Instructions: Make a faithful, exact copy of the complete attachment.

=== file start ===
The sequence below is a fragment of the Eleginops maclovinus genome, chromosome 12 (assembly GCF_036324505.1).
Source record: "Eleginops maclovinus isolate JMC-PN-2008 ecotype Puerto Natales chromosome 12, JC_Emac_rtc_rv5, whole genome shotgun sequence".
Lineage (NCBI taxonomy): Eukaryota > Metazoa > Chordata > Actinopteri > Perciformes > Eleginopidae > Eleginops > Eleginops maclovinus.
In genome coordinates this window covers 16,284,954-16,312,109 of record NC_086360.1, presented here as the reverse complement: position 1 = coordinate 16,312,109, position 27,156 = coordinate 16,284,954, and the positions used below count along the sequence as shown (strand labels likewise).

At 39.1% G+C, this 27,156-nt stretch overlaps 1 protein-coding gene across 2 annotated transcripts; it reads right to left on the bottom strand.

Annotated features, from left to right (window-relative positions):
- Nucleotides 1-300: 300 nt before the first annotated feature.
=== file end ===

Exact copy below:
The sequence below is a fragment of the Eleginops maclovinus genome, chromosome 12 (assembly GCF_036324505.1).
Source record: "Eleginops maclovinus isolate JMC-PN-2008 ecotype Puerto Natales chromosome 12, JC_Emac_rtc_rv5, whole genome shotgun sequence".
Lineage (NCBI taxonomy): Eukaryota > Metazoa > Chordata > Actinopteri > Perciformes > Eleginopidae > Eleginops > Eleginops maclovinus.
In genome coordinates this window covers 16,284,954-16,312,109 of record NC_086360.1, presented here as the reverse complement: position 1 = coordinate 16,312,109, position 27,156 = coordinate 16,284,954, and the positions used below count along the sequence as shown (strand labels likewise).

At 39.1% G+C, this 27,156-nt stretch overlaps 1 protein-coding gene across 2 annotated transcripts; it reads right to left on the bottom strand.

Annotated features, from left to right (window-relative positions):
- Nucleotides 1-300: 300 nt before the first annotated feature.